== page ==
All kinds of people and businesses need proofreading services. You might be surprised at the variety of content you could get paid to proofread:
- Blog posts
- Business documents
- Student essays and dissertations
- Fiction and non-fiction books (huge demand due to the rise of self-publishing)
- Legal or medical transcription (specialised fields)
- Company websites and communications
How to become a proofreader UK
Proofreading is a relatively easy field to get into. Generally speaking, there are no required qualifications to start applying for freelance proofreading jobs.
Of course, it’s a given that you’d have excellent command of the English language, and an eagle eye for mistakes!
It’s generally helpful (though not essential) to have a degree.
There are also online proofreading courses you can take, which can give you a head start in the field. If you decide to take a course, make sure you check the curriculum carefully, as content can vary: some help you hone your language skills; others focus more on the business side (finding clients, setting rates, and so on).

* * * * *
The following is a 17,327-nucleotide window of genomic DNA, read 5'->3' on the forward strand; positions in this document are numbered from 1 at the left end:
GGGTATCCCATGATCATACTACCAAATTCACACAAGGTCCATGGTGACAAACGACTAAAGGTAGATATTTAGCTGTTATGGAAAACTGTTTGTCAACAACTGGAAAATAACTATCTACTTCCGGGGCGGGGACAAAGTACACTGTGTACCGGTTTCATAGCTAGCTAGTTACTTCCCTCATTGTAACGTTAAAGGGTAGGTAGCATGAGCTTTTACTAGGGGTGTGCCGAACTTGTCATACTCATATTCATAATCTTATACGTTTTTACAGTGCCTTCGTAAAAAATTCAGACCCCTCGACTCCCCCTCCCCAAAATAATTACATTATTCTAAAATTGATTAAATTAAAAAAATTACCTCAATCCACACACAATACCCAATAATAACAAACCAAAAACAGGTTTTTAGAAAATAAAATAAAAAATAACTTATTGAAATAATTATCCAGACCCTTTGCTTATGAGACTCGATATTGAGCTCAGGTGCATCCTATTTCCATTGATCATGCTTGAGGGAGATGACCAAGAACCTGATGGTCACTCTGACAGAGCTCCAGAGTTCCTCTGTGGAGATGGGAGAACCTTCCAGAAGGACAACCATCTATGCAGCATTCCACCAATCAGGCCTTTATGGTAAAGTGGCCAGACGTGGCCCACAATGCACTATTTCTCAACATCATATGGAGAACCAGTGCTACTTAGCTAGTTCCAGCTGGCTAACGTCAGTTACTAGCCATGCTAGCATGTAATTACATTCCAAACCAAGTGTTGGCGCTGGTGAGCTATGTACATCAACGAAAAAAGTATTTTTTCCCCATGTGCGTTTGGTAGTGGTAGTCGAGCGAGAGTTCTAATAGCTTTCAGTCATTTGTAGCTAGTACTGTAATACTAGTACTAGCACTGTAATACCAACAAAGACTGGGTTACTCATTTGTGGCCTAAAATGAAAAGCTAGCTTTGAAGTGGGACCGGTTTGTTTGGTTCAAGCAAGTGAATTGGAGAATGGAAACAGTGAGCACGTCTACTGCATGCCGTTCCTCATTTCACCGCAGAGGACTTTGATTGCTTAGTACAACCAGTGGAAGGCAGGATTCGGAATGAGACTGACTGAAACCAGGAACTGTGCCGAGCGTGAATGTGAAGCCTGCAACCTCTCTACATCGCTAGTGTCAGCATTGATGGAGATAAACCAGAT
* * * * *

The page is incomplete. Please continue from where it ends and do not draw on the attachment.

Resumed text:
Some companies will ask for a degree or other specifications. But equally, it’s possible to find proofreading jobs online with no experience, especially if you start advertising on a freelance site such as Fiverr.
Further down this page you’ll find a list of websites to find online proofreading jobs.
For many of them, it’s as simple as filling in an online application form. You may have to complete a short test.
As with any industry, you will likely start out on lower pay. But as you get more experienced, you will find more and more opportunities open up, with higher rates to boot.
Freelance proofreader salary UK
If you’ve read this far, you’re probably wondering how much proofreaders earn in the UK. Or perhaps you’re new to the field and wondering how to charge for proofreading services.